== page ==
When the Spaniards arrived, they took to chocolate as well. It was mostly served as a beverage back then, and the Spaniards liked to cut its bitter flavor with sugar or honey. That quickly caught on in Europe, so the Spaniards, Dutch, French, and English started planting cacao trees throughout their colonies in the tropics, from Africa to South America to New Guinea, as the trees can only grow within about 20 degrees of the equator. Today, West Africa, particularly the Ivory Coast and Ghana, grows the majority of cocoa beans on the planet, more than half of global production at last count.
In 1879, after decades of development by such names as Nestlé and Cadbury, the Swiss chocolate maker Rodolphe Lindt invented the conching machine, which produced the texture and taste of chocolate that we know today. By the early 20th century, cocoa was being traded as a commodity like wheat, cotton, and rice. That’s how it’s treated today, with about 4.6 million tons per year amounting to more than $11 billion annually, depending on the market price.
The American craft chocolate movement, meanwhile, is just a tiny slice of that global figure, but it’s been growing steadily since 2007. Cultural trends of such magnitude are usually hard to pin to one person, but this movement does come down to Steve DeVries, a glassworker from Colorado who stumbled into the trade while learning Spanish in Costa Rica in 1998.
(Scharffen Berger — which started in San Francisco in 1996, coined the phrase “bean-to-bar,” and sold to Hershey for about $50 million in 2005 — is often called a pioneer as well. But the insider rub is that the company started out with a corporate rather than boutique model.)
“People try to call me the godfather, but I don’t have a little pinkie ring, so I don’t know about that,” said DeVries, who managed to track down some Costa Rican beans, bring them back to Denver, and make his first batch of chocolate using his oven and grain mill, based on the very few pieces of published information he could find. “It was admittedly crude, but it had a complexity of flavors that I had never tasted in chocolate before,” said DeVries. “That hooked me.”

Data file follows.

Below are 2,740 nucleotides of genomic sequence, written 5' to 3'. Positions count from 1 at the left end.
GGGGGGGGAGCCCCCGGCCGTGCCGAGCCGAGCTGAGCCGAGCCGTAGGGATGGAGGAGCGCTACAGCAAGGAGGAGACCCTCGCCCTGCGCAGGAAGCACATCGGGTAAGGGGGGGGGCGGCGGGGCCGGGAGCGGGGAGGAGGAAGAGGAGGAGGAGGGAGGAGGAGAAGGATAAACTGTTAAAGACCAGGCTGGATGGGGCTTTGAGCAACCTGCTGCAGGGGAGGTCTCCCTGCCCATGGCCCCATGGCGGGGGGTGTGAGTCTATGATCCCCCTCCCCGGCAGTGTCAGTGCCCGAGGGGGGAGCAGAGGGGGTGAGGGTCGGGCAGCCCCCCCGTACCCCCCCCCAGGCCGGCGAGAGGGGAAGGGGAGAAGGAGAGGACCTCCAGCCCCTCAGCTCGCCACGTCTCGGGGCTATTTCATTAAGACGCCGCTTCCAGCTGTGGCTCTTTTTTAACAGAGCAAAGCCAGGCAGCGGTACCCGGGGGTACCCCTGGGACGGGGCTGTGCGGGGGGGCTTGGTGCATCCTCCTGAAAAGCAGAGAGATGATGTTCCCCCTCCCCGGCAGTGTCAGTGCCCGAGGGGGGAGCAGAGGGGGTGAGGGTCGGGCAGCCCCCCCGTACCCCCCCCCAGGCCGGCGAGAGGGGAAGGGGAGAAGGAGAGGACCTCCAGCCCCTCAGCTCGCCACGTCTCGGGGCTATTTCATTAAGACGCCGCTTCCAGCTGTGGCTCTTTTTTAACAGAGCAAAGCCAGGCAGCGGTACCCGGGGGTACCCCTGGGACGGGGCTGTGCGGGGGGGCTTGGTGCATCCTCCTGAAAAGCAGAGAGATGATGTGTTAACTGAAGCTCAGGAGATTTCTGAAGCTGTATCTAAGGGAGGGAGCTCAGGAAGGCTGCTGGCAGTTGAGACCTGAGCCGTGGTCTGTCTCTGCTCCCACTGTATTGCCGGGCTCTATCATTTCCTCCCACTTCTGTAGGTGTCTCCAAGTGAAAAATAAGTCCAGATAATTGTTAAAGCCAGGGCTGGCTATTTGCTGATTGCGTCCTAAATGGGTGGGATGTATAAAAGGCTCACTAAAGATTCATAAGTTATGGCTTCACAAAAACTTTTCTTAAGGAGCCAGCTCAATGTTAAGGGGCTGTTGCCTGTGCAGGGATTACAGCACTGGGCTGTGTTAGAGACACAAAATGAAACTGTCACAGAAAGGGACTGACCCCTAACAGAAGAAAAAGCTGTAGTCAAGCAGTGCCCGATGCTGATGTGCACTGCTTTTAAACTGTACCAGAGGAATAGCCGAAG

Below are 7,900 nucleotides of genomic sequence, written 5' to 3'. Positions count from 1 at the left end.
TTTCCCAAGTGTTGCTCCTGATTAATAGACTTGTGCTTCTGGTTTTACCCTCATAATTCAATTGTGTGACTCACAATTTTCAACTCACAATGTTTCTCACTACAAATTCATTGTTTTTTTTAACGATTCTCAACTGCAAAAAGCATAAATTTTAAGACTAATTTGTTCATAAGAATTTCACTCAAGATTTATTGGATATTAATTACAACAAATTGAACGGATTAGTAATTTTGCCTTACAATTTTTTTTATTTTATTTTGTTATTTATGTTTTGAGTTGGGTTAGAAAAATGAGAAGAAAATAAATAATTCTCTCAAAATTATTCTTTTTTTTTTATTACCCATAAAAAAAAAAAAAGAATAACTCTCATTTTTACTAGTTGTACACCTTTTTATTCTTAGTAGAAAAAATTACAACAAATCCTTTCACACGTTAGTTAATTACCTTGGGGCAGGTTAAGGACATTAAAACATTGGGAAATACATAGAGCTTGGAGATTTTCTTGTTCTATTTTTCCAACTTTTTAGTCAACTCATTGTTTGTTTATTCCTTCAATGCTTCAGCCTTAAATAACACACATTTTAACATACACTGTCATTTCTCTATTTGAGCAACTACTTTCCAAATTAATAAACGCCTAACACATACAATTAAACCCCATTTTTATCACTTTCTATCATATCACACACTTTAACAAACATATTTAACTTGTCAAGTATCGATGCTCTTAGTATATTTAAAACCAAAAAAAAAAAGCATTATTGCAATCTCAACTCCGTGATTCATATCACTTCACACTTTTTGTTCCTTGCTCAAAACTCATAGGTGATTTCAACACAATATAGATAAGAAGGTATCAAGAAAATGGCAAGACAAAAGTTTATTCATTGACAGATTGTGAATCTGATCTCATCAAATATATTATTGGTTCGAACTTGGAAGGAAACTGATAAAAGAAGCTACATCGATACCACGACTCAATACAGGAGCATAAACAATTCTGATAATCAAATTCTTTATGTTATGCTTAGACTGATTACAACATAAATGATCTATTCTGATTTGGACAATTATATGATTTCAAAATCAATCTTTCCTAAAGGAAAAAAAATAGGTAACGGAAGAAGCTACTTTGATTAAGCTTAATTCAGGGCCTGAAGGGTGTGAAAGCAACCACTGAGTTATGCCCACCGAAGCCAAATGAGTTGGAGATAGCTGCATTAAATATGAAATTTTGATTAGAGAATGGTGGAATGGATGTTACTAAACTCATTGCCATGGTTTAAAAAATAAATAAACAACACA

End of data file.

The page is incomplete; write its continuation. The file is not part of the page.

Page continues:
He sold his first DeVries Chocolate bars in 2005. “I was the 12th-largest manufacturer in the United States,” he explained, “and also the smallest.” He had to crack the chocolate code — “It’s always been very secretive,” he said of the corporate experts — and started to confront the industry-pumped propaganda that the chocolate making starts in the factory, not the farm.
“Over the years, I’ve come to realize that, when the bean gets into the factory, 80 percent of what the chocolate can be is already determined,” he explained. “You can go up from there or down from there, but you can’t make a silk purse out of a sow’s ear.” (He much prefers the Spanish version of that cliché, aunque la mona se vista de seda mona se queda, which means that you can dress a monkey in silk, but it’s still a monkey.)
DeVries quickly learned why mass-produced chocolate was boring by design. “They want a standard. They want you to grab a Cadbury and have the same flavor from year to year,” said DeVries, explaining that many of the big companies don’t even process their own beans anymore, instead buying “chocolate liquor” from specialty “grinder” factories. “The only way you can do that is working with the lowest common denominator, so that’s why 95 percent of their bulk beans come from Africa, with no complexity of flavor,” he continued. “And then they blend four or five different beans and change their roast to come up with a fairly similar product.”
Not only does Mike Orlando make machines to help the chocolate industry evolve, he also rescues and refurbishes old devices, such as this candy-bar wrapping machine that he found in Mexico.